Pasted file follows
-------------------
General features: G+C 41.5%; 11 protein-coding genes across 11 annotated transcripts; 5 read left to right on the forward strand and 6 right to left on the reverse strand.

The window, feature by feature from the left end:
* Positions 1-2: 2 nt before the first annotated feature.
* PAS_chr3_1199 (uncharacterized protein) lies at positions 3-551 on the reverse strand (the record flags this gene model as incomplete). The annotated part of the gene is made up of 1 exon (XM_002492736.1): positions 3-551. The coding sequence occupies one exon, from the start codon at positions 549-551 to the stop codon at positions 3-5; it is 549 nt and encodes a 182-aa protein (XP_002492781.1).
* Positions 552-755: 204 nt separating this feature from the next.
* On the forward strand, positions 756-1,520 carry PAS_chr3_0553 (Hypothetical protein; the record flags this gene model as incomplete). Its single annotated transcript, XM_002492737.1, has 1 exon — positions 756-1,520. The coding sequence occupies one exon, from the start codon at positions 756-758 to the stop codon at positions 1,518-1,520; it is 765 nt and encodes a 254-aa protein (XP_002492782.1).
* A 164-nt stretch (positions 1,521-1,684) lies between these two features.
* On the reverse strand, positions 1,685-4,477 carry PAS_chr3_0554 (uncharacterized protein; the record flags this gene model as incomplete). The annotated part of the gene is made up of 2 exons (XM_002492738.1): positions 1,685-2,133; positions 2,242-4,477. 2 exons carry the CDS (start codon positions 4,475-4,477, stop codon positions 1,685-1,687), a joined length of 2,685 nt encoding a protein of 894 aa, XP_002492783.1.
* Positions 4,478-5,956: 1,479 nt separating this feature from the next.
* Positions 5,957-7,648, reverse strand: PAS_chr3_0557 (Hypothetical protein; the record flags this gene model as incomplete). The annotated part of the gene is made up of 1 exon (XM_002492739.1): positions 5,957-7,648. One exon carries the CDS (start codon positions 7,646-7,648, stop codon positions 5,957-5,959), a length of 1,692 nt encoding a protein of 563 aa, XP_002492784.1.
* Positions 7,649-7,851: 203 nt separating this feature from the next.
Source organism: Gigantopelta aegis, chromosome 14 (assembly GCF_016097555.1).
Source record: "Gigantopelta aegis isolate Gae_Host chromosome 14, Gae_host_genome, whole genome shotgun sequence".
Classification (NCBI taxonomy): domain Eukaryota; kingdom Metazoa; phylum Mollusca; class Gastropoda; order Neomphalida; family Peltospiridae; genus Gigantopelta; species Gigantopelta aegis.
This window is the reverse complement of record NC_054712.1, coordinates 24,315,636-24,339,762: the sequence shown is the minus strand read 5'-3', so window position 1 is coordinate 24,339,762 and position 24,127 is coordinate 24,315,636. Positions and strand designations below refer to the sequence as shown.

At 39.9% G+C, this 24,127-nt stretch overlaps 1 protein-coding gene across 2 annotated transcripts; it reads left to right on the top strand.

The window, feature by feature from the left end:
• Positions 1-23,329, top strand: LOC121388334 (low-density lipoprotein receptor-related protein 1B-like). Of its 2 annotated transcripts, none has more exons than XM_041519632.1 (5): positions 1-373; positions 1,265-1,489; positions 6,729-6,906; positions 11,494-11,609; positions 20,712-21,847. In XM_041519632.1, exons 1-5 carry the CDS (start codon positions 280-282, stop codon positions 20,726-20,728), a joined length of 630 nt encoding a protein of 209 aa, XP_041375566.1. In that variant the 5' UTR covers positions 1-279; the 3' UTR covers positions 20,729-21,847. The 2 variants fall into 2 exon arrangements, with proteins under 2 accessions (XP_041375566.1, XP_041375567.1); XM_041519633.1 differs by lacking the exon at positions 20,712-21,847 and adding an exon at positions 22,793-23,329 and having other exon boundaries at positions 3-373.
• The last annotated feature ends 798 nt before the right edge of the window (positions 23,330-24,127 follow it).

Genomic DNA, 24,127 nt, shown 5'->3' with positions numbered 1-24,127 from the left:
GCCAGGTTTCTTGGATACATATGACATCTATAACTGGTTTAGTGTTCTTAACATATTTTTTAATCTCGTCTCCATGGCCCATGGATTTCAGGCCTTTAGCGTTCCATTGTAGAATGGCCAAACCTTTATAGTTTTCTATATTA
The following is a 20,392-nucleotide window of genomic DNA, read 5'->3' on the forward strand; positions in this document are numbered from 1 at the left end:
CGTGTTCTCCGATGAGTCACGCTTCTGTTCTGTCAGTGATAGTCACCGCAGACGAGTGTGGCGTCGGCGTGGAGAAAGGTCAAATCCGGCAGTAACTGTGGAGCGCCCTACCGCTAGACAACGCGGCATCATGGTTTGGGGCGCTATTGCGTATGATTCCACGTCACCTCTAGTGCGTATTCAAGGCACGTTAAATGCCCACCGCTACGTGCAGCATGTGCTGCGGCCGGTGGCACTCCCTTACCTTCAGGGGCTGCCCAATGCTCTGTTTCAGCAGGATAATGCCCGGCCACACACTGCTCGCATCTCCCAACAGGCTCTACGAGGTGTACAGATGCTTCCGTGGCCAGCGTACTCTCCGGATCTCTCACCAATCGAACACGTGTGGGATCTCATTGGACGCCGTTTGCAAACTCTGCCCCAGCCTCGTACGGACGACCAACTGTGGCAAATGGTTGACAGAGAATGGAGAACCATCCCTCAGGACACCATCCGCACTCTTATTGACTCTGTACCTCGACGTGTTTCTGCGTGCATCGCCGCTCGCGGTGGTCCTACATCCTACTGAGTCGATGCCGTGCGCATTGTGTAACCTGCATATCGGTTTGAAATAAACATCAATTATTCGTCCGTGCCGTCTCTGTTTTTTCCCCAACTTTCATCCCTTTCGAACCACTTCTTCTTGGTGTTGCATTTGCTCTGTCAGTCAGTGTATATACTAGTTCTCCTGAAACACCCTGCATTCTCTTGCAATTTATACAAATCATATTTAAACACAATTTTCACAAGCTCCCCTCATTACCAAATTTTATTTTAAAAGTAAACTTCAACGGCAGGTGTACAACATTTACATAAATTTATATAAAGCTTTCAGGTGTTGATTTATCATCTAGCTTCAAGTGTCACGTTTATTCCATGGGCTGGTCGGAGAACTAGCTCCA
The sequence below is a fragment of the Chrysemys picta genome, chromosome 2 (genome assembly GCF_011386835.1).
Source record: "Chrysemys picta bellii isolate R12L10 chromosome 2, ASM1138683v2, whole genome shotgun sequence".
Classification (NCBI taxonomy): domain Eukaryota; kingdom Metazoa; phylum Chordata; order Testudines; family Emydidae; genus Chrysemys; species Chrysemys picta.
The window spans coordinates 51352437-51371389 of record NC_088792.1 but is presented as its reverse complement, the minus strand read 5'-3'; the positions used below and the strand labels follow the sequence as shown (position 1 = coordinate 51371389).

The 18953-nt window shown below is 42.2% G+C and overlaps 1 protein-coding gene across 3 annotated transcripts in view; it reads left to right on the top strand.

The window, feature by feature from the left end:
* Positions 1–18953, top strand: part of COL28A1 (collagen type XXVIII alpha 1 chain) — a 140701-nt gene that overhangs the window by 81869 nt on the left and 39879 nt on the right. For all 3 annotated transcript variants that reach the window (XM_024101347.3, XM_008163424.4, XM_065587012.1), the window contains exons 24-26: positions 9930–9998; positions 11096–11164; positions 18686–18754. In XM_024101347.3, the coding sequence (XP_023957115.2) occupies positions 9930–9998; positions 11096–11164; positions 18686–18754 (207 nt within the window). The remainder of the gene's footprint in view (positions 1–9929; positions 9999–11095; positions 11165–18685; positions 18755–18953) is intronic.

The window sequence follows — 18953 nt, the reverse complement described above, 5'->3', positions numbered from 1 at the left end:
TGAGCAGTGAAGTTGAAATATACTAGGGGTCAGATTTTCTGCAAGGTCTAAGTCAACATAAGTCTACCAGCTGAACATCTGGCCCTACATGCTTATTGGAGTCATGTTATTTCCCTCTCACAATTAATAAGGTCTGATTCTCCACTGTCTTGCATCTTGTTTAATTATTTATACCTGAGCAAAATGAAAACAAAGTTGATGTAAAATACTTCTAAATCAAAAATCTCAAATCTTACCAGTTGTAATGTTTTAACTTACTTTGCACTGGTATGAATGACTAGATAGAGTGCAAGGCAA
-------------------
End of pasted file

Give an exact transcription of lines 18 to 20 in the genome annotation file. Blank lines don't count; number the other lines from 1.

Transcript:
• Positions 1-23,329, top strand: LOC121388334 (low-density lipoprotein receptor-related protein 1B-like). Of its 2 annotated transcripts, none has more exons than XM_041519632.1 (5): positions 1-373; positions 1,265-1,489; positions 6,729-6,906; positions 11,494-11,609; positions 20,712-21,847. In XM_041519632.1, exons 1-5 carry the CDS (start codon positions 280-282, stop codon positions 20,726-20,728), a joined length of 630 nt encoding a protein of 209 aa, XP_041375566.1. In that variant the 5' UTR covers positions 1-279; the 3' UTR covers positions 20,729-21,847. The 2 variants fall into 2 exon arrangements, with proteins under 2 accessions (XP_041375566.1, XP_041375567.1); XM_041519633.1 differs by lacking the exon at positions 20,712-21,847 and adding an exon at positions 22,793-23,329 and having other exon boundaries at positions 3-373.
• The last annotated feature ends 798 nt before the right edge of the window (positions 23,330-24,127 follow it).

Genomic DNA, 24,127 nt, shown 5'->3' with positions numbered 1-24,127 from the left: